Relevance of Alchemy

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I would like to hear from others on the list about how they feel about the significance of the study of alchemy today. Is it a personal issue and/or a professional or scholarly matter, etc.? Why bother?

Hoping this contributes to the discussion,
Flamel

From: "Jon Marshall"

I suspect few are going to answer this question, precisely because alchemy is in some sense impersonal.

But alchemy is used as a metaphor, or said to be about: chemistry, energy meditation, sexual magic, mysticism, medicine, moral improvement, naive psychology and so on, Bernard Bovasso has implied, not unenlighteningly, its similarity to abstract art, and I once briefly corresponded with a gentleman who regarded them prima materia as space (everywhere present, but nowhere valued) and argued that alchemy was a subset of architecture.

Thus I suspect we have many reasons here for involvement with `alchemy'- perhaps this wideness helps its appeal.

Me, I'm an academic, an anthropologist- no adept. My M.A. thesis was on the history of alchemy in England and its relation to the politics of discourse (yes, yet another version- did you know of the apparent tendency of alchemists to be social radicals?).

Why alchemy/ Well as Rr Rosen pointed out it seems to be the last time that we in the West did not make the split between material and mystical complete. Alchemy dissolves that gap. That is one of its obvious relevances. It does not abandon our traditions but reforms them.

At another level i can't say why alchemy appeals it just does, it is important to me for reasons that are not entirely clear.

So it is a professional, political and personal matter here....

But enough waffle..

Jon

From: T.Mcrae@mailbox.uq.oz.au (Tom McRae)

The fact that there is a resurgence of interest in alchemy seems to indicate more and more people are finding some relevance in the Royal Art.
Seen as a means 'to make gold' it is of scant importance. When seen as it was intended by the Ancients as a means of spiritual transformation, alchemical studies, both theoretical and practical, can be of as much importance to the practitioner in the 1990's as they were in ancient times.

Beannachd leat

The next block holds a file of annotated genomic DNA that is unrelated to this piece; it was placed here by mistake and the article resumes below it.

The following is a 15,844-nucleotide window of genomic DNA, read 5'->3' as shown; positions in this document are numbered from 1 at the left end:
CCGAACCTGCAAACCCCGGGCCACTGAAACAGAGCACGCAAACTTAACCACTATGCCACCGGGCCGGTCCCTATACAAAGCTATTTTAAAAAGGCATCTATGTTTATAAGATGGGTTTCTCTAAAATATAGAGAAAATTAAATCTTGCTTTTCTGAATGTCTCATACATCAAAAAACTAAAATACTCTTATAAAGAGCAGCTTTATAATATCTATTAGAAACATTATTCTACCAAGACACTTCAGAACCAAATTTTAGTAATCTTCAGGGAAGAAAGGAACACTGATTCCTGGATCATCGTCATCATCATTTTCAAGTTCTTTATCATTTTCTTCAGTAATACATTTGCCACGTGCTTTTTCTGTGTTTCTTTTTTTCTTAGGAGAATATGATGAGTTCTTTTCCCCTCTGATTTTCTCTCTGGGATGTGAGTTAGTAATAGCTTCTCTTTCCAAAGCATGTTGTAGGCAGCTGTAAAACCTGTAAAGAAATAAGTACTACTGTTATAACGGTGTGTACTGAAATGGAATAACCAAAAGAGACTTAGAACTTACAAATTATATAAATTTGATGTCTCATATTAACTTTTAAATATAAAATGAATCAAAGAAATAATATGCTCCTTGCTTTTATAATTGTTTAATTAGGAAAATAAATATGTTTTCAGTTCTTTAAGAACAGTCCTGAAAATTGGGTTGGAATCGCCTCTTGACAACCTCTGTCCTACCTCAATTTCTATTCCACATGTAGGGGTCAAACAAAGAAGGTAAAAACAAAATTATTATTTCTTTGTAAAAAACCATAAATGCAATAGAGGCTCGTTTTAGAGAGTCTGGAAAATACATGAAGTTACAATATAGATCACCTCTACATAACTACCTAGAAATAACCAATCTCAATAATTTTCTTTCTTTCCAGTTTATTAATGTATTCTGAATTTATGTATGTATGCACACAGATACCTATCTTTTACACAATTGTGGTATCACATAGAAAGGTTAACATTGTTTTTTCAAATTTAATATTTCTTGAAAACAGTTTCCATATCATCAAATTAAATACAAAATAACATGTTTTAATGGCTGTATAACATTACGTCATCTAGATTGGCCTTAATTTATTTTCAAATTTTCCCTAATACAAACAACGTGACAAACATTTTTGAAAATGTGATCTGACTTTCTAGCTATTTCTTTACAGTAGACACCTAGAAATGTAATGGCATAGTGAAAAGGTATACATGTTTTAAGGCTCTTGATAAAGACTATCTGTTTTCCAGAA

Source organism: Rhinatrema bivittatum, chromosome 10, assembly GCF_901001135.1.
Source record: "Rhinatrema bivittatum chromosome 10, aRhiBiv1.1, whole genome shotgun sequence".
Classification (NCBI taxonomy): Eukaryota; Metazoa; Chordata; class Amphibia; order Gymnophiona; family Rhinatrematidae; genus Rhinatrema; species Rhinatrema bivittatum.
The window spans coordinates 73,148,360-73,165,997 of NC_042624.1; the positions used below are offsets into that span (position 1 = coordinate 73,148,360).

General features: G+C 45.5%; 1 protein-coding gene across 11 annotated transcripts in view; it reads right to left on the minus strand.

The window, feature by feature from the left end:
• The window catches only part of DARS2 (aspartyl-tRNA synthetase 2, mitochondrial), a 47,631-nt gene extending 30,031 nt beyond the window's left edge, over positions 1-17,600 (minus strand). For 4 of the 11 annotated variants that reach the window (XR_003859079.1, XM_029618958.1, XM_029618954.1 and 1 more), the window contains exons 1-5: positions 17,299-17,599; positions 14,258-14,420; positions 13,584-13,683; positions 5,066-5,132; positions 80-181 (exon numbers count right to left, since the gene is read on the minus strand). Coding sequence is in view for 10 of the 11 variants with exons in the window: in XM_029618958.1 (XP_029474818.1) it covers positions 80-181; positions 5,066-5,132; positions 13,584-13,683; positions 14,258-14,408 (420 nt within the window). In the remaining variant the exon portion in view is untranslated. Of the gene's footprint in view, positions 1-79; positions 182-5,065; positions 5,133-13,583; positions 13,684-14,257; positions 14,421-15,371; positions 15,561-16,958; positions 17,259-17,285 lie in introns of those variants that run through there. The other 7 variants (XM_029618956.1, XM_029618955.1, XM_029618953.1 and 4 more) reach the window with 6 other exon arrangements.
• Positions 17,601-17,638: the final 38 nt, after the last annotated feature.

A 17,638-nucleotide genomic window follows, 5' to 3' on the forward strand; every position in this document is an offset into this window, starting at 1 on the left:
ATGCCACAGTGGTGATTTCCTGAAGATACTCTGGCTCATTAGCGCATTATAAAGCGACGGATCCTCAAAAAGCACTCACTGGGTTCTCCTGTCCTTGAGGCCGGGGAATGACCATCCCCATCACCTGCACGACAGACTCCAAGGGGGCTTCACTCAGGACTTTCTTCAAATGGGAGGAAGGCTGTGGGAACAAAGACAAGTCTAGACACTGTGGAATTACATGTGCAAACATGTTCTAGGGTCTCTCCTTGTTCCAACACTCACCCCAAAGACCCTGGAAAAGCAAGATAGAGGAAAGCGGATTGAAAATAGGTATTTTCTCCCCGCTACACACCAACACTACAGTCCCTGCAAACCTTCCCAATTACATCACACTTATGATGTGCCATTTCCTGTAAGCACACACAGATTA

Tom Mc Rae.

From: buffalo@ais.net

I agree very much with Jon Marshall's reply, that there is a sort of universal appeal, and that there are numerous applications for the alchemical model of the universe.

My personal interests are in using laboratory alchemy to effect a change in
myself.
I have worked continually since 1982 in this area, in the mineral and plant realms, in areas written about by Flamel, Hollandus, Becker, Valentine, and others. This was stimulating intellectually, a challenge in terms of technique, and so on. It began to help evolve an increased awareness of nature, as I began to integrate some of the alchemical ideas and world view into my thinking.

About 2 years ago, I experienced another phenomenon which added a new dimension for me. I will attach excerpts from an article that I am publishing in a newsletter which is related to this.

I omit the beginning of the article which relates a legendary story in which Jacques Bergier was visited by a man whom he thought to be Fulcanelli. That this was probably not Fulcanelli does not change the relevance of the visit to my story...

** Beginning of excerpt from article **
"One afternoon in the summer of 1937, Bergier was visited by the stranger, in the Parisian laboratory where he was working. Bergier was working on projects with Andre Helbronner, a brilliant physicist, researching nuclear physics. Without introduction, the visitor identified himself as an alchemist, and indicated that Helbronner's experiments were on the brink of liberating nuclear energy, which could potentially be disastrous for the planet. His revelation was accompanied by certain technical information for Helbronner, which would, I think, have convinced him of the knowledge of the alchemist, and perhaps have shortened his research. The alleged Fulcanelli indicated that his warnings were out of a sense of duty, of ethics, and that he doubted that his cautions would be heeded.

Bergier asked his visitor for an explanation of alchemy.

"You are asking me to summarize in four minutes four thousand years of philosophy and my whole life's work. Furthermore, you are asking me to translate into plain words concepts for which such a language is not intended. All the same, I can say this: you will not be unaware that in present-day official science the part played by the observer becomes more and more important. Relativity, the principle of indeterminacy, demonstrate the extent to which the observer today intervenes in all these phenomena.